“These people want to not be human in a very sort of radical and thoroughgoing way. They want to be literally machines.
It tells you a lot about privilege
“They all came to it in a similar kind of way. Most of them were already obsessed during childhood or growing up with not just death, but the sort of general limitations of being human, of the frustrations of not being able to do certain things, not being able to live infinitely, not being able to explore space, not being able to think at the level they wanted. All obsessed with human limitations.
“Most of them shared a similar moment where they went online, they discovered that there was this whole community of people who had the same concerns and philosophies, and they became transhumanists, even though they were without knowing the name.
“They’re all largely tech people and science people. It’s hugely a white male thing and it tells you a lot about privilege.”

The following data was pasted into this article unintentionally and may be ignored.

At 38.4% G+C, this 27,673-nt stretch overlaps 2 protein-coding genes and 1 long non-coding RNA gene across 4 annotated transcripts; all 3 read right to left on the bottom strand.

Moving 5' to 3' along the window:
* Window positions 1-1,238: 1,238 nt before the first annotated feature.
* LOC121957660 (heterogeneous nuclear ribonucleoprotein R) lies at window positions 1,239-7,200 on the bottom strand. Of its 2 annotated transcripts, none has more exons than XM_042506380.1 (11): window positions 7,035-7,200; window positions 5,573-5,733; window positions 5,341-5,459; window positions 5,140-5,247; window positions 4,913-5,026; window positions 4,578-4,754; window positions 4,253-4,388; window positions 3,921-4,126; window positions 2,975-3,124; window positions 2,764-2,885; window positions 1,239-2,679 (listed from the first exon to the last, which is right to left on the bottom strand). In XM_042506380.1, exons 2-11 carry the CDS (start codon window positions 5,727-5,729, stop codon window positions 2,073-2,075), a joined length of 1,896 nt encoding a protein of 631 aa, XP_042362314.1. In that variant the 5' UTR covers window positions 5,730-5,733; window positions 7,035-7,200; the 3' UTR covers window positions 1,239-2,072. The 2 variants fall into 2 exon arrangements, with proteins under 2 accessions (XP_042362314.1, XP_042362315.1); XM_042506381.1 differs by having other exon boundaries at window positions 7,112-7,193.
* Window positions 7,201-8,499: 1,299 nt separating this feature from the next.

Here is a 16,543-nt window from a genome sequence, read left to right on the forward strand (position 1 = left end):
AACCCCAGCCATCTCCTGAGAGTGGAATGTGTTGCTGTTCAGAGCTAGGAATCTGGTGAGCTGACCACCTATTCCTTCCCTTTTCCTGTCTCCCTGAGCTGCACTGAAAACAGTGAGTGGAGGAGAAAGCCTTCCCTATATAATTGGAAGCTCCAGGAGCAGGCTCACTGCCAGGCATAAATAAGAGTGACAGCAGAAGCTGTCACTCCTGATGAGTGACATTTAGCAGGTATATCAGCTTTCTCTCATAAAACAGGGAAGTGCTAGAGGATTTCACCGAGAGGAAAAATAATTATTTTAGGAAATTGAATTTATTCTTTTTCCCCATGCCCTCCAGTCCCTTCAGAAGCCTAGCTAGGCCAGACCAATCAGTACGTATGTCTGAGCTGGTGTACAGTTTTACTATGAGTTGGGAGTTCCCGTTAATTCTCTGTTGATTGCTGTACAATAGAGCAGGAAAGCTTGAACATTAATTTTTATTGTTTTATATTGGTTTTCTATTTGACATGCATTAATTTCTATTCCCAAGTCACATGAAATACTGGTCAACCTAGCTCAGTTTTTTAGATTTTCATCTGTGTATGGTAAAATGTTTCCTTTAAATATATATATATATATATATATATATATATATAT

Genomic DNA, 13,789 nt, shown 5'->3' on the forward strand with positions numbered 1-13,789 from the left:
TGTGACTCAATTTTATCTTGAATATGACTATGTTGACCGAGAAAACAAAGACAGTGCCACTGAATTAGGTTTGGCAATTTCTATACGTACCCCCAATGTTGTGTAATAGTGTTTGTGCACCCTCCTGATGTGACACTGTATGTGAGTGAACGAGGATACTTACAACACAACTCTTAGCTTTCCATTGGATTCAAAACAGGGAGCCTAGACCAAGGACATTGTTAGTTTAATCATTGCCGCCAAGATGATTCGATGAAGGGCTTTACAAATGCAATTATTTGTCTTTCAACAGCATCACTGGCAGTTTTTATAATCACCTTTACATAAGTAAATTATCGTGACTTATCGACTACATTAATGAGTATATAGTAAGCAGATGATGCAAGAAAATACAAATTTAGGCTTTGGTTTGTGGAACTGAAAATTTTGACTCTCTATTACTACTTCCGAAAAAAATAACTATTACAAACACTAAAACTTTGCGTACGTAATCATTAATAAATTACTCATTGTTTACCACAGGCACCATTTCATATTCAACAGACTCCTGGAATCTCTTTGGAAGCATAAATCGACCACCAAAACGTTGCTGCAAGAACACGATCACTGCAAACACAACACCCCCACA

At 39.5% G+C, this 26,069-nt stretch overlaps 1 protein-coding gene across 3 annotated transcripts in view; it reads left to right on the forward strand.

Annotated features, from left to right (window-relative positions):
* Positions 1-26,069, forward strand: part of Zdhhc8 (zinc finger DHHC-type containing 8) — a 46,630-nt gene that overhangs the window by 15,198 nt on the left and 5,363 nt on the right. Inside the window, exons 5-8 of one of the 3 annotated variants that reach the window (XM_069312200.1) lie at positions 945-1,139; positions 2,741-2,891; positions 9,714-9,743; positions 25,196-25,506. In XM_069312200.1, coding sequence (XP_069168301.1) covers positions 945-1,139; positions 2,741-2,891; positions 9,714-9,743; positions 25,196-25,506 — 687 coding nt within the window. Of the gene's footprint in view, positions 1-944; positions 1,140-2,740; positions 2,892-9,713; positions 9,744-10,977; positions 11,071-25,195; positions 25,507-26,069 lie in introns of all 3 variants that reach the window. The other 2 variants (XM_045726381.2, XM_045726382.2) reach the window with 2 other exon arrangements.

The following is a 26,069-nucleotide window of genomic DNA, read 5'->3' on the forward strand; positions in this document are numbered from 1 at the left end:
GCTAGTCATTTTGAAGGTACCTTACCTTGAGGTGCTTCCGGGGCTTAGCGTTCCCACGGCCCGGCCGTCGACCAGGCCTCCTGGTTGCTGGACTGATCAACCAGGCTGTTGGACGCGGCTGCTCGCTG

He says he can empathise with their wish not to die, at one level, but the whole experience and the realisation that we appear to be at a point where technology is bringing with it its own momentum and a particular cultural moment, made him embrace his own identity not just as a human, but as an animal, a mammal, with all the frailties and weaknesses that entail and loving others for the same relative weaknesses.
In the course of his research he interviewed University College Berkeley’s Professor of Computer Science Stuart Russell, who co-wrote a core text on artificial intelligence with Google’s Research Director Peter Norvig ().